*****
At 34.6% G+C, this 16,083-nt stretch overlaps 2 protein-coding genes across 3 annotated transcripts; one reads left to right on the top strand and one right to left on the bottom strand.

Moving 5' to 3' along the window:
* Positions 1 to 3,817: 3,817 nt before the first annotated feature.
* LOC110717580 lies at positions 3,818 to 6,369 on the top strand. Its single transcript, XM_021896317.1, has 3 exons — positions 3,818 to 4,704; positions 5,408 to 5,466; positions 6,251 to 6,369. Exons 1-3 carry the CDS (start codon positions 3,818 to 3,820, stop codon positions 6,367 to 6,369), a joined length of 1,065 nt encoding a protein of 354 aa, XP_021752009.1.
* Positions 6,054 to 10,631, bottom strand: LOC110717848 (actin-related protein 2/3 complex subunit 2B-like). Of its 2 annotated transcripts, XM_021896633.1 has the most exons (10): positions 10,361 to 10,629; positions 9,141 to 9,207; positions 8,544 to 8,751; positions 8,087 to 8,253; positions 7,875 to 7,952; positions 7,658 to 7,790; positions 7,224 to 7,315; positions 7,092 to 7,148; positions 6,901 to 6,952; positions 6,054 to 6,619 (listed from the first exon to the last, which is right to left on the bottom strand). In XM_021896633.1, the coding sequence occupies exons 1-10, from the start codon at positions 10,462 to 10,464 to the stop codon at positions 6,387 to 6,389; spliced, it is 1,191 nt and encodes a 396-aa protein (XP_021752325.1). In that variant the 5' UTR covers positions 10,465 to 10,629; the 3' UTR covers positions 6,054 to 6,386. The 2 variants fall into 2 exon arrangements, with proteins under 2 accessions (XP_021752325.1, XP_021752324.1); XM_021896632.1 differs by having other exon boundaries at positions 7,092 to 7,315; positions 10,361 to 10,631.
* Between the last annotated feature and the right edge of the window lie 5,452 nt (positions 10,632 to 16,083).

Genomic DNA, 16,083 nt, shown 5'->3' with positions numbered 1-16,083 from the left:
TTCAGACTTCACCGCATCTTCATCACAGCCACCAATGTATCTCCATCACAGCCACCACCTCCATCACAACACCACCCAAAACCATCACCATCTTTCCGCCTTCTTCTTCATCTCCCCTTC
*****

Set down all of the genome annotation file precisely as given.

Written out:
At 34.6% G+C, this 16,083-nt stretch overlaps 2 protein-coding genes across 3 annotated transcripts; one reads left to right on the top strand and one right to left on the bottom strand.

Moving 5' to 3' along the window:
* Positions 1 to 3,817: 3,817 nt before the first annotated feature.
* LOC110717580 lies at positions 3,818 to 6,369 on the top strand. Its single transcript, XM_021896317.1, has 3 exons — positions 3,818 to 4,704; positions 5,408 to 5,466; positions 6,251 to 6,369. Exons 1-3 carry the CDS (start codon positions 3,818 to 3,820, stop codon positions 6,367 to 6,369), a joined length of 1,065 nt encoding a protein of 354 aa, XP_021752009.1.
* Positions 6,054 to 10,631, bottom strand: LOC110717848 (actin-related protein 2/3 complex subunit 2B-like). Of its 2 annotated transcripts, XM_021896633.1 has the most exons (10): positions 10,361 to 10,629; positions 9,141 to 9,207; positions 8,544 to 8,751; positions 8,087 to 8,253; positions 7,875 to 7,952; positions 7,658 to 7,790; positions 7,224 to 7,315; positions 7,092 to 7,148; positions 6,901 to 6,952; positions 6,054 to 6,619 (listed from the first exon to the last, which is right to left on the bottom strand). In XM_021896633.1, the coding sequence occupies exons 1-10, from the start codon at positions 10,462 to 10,464 to the stop codon at positions 6,387 to 6,389; spliced, it is 1,191 nt and encodes a 396-aa protein (XP_021752325.1). In that variant the 5' UTR covers positions 10,465 to 10,629; the 3' UTR covers positions 6,054 to 6,386. The 2 variants fall into 2 exon arrangements, with proteins under 2 accessions (XP_021752325.1, XP_021752324.1); XM_021896632.1 differs by having other exon boundaries at positions 7,092 to 7,315; positions 10,361 to 10,631.
* Between the last annotated feature and the right edge of the window lie 5,452 nt (positions 10,632 to 16,083).

Genomic DNA, 16,083 nt, shown 5'->3' with positions numbered 1-16,083 from the left:
TTCAGACTTCACCGCATCTTCATCACAGCCACCAATGTATCTCCATCACAGCCACCACCTCCATCACAACACCACCCAAAACCATCACCATCTTTCCGCCTTCTTCTTCATCTCCCCTTC